Sadness Is Different From Depression
Deep sadness that lasts for a few months is normal after a traumatic experience.
Posted June 15, 2018
It can be hard to tell sadness and depression apart when you are in the middle of a very sad time in your life. What a lot of people forget is that sadness, even deep sadness that lasts for a few months, is normal for someone who has suffered a great loss or trauma. It just makes sense, because sometimes we can’t just forget the bad things that have happened to us. It takes time to heal.
My doctor got so frustrated with my sadness after the loss of my dog that she wanted me on antidepressants. I have tried them before, they make me feel physically horrible, and frankly, I’d rather be sad than sick, but for some people, antidepressants are a godsend.
Doctors and therapists say that if you are “depressed” for two weeks or more, you should see a physician for an exam and a recommendation. Honestly, I think it takes more than two weeks to get over the loss of a beloved companion. Three months later, I still have bad days. I function and do what I can to move my life forward, but there is this feeling of loss, and tears still come. Am I depressed? Well, sure, but it’s a situational depression. I’m really just sad about it, as well as a couple of other things, and I do believe that’s in the range of normal for an adult. My life is staying on track, and I’ve rescued a new doggie, so I can feel myself healing as well.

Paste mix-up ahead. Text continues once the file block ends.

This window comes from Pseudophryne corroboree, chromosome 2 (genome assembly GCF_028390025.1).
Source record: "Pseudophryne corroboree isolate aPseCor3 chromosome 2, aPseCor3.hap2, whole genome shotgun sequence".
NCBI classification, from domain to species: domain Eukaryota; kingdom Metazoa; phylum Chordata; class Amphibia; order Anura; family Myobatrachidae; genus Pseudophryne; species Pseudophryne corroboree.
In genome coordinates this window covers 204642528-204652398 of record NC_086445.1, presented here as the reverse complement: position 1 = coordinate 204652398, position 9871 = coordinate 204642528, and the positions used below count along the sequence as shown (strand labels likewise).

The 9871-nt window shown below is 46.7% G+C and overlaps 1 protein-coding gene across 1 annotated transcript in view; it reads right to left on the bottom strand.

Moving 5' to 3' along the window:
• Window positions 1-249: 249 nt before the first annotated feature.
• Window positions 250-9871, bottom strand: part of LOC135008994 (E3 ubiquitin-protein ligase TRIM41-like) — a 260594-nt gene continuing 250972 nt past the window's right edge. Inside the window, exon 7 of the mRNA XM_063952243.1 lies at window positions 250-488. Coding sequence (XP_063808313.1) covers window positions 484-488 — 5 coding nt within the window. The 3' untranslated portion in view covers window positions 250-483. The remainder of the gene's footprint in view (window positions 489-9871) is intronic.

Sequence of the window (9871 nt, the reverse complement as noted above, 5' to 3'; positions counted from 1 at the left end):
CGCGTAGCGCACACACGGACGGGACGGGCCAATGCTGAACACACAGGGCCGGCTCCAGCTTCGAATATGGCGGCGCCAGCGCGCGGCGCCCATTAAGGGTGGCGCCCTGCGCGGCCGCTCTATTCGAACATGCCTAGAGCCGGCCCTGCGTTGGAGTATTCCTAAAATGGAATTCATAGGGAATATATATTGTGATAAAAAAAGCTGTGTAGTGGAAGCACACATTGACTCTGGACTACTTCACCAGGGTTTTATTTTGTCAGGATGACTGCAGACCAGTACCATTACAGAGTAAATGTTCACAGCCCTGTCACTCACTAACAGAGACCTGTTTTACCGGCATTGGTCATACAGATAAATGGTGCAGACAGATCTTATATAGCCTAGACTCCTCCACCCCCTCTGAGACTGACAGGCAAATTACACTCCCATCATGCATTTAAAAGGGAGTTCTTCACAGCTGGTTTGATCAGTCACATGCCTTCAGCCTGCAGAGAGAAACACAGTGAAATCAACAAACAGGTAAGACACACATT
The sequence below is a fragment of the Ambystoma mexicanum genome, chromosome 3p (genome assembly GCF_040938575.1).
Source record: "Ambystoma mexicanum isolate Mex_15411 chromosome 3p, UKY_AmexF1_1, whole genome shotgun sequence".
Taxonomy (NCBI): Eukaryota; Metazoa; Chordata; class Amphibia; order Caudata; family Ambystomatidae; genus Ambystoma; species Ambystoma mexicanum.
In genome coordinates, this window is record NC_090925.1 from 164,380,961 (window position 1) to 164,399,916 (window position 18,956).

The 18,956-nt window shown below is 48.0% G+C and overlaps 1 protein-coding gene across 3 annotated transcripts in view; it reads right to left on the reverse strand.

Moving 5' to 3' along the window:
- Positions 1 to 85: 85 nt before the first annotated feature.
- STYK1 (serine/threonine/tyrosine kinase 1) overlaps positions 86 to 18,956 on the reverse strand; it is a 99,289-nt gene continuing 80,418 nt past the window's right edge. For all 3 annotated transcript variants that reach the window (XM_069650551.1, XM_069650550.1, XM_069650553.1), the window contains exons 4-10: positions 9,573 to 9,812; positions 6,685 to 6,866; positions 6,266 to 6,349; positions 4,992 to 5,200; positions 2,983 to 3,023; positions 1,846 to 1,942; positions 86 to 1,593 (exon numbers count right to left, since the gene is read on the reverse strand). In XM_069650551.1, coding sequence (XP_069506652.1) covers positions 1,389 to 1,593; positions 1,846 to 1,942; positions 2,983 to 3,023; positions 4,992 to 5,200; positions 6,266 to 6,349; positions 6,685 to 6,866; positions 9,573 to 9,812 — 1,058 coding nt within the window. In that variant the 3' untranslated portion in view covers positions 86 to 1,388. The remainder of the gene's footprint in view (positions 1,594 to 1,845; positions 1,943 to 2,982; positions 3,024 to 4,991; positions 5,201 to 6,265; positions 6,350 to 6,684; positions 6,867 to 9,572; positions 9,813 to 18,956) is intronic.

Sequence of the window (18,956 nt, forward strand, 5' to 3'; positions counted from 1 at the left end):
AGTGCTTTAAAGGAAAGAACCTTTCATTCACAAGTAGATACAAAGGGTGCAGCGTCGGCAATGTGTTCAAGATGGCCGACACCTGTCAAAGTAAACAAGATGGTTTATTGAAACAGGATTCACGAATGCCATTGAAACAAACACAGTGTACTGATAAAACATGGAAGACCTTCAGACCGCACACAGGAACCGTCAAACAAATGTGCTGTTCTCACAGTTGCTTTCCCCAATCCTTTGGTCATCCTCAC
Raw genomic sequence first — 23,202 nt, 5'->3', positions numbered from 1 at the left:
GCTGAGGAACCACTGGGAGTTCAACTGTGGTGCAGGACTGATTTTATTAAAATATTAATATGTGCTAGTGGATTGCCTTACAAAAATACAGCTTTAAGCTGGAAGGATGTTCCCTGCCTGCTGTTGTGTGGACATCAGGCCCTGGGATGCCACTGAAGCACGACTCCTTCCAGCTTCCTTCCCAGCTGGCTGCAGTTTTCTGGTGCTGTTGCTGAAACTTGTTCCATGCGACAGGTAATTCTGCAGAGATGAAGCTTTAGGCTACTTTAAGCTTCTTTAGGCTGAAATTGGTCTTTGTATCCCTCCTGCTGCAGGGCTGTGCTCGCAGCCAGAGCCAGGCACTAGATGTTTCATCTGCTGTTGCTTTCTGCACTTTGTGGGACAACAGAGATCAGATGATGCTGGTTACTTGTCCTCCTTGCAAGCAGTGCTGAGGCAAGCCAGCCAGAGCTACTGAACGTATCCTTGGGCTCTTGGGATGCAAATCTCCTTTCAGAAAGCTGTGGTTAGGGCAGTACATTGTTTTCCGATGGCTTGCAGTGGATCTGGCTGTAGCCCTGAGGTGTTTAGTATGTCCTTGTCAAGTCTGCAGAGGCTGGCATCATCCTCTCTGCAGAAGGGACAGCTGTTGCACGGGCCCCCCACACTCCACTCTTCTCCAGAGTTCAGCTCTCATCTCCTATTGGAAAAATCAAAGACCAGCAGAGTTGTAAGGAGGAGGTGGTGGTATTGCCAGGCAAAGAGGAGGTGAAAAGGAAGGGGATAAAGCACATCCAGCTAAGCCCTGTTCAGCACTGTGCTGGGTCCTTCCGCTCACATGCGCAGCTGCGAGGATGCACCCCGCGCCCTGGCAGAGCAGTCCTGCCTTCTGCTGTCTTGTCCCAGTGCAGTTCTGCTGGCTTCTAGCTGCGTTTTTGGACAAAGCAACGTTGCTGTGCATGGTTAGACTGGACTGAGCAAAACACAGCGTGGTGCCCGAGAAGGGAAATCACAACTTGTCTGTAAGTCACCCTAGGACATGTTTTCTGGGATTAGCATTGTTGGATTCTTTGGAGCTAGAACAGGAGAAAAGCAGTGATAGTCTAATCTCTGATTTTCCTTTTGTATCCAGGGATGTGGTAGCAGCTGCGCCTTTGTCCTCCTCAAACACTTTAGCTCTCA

Doctors worry because depression can become serious and make you suicidal, so they want to nip it in the bud. However, if you are not letting your inner pain out in one way or another, you can take every SSRI out there, and it probably won’t make a difference. I see a therapist and write about my feelings so they are not just sitting inside me.
Life is complicated, and if you are a sensitive person, loss and grieving can cause sadness. Depression has several other signs besides feeling sad. Symptoms of clinical depression may include clear-cut changes in mood, affect, cognition, feelings of being hopeless and/or helpless, not sleeping or sleeping too much, worry, irritability, neglecting yourself or loved ones, and overeating or eating too little. If you have more than a couple of these symptoms, and have had them for two weeks or longer, make an appointment. It’s worth it to get deeper insight into what’s going on with you.
It’s important to note again that depression is real and can be very serious. This time of year (July and August) is when most suicides take place. It can be very difficult to self-diagnose. Getting checked out by a professional could save your life. You can also talk to a trained counselor at the Suicide Prevention Hotline at 1-800-SUICIDE. They are available around the clock, so make the call if you are worried about yourself. You can also call for advice about what to do if you are worried about someone else.
Sadness is often confused with depression, but it is also a symptom, and if it does go on for a long time, it can lead to depression. So I understand why the mental health community is watchful.
For most people who go through a depression, it does end, and medication along with psychotherapy can shorten the time you have to live with it. If you are concerned about your mood, don’t try to tough it out. Just talk with the right people, take care of yourself, and do everything you can to move past it.